Lecture – A Translational Perspective on Intergenerational Trauma

Available with English captions.

Presented by Torsten Klengel, MD, PhD, McLean Hospital – McLean Forum lecture

A broad body of literature suggests that exposure to traumatic events in preceding generations can influence the risk of their offspring developing psychiatric disorders. Also, recent molecular studies show that the effects of the environment, including trauma, may be transmitted through biological mechanisms.

Research into intergenerational trauma has provoked a controversial discussion around if and how humans may inherit information on the experiences of their parents and grandparents.

Watch now to learn more about:

  • The concept of intergenerational trauma
  • Differences between inter- and transgenerational effects
  • Basic concepts of molecular studies focusing on inter- and transgenerational phenotypes
  • Studies on rhesus monkeys that show possible molecular mechanisms of transmission across generations

In this lecture, Klengel explains that the transmission of information on environmental factors across generations is a widespread phenomenon. Animal studies and clinical models involving humans have detected this effect. Klengel is the director of McLean’s Translational Molecular Genomics Laboratory.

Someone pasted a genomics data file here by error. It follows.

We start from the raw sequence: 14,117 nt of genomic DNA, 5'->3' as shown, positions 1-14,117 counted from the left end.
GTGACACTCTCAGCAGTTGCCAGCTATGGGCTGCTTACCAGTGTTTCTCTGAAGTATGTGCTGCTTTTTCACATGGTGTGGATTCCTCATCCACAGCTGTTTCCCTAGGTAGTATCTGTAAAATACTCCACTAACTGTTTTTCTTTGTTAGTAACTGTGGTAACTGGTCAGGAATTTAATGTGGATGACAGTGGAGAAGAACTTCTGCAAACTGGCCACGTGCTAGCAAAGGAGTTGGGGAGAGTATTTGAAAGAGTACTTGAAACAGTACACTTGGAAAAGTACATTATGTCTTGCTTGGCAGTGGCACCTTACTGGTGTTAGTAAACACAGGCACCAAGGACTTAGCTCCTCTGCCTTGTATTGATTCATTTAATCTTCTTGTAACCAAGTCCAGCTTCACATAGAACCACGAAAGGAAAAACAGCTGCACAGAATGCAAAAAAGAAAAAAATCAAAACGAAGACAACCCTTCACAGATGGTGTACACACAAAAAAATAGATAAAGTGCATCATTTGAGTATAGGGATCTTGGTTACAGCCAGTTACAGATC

Klengel describes studies of Native Americans, African Americans, and refugees, as well as of Holocaust survivors, and their offspring. Evidence from these studies supports a link between trauma in previous generations and depression, PTSD, anxiety, and attention deficiency in their children. Positive outcomes, such as resilience, have also been shown in the offspring of those who have experienced trauma.

Klengel reports that there are many theories on the ways that information can be transmitted from one generation to the next. Parent-child interactions, in-utero effects, differences in parenting styles, and socioeconomic factors may have an impact on how trauma passes from generation to generation.

Also, Klengel points out that intergenerational studies on humans take a long time to conduct. This makes it difficult to prove epigenetic effects across generations.

Given the issues with human-based studies, Klengel explores molecular studies involving rhesus monkeys. He describes research that focuses on inter- and transgenerational phenotypes. These studies include investigations into epigenetic biomarkers of fear and intergenerational effects of infant maltreatment. This research, Klengel explains, suggests ways that trauma can lead variations in behavior and changes in the brain on a molecular level.

Klengel also considers the potential impact of intergenerational trauma research. He discusses how these findings could affect the ways clinicians approach patients. He also points toward future areas of study.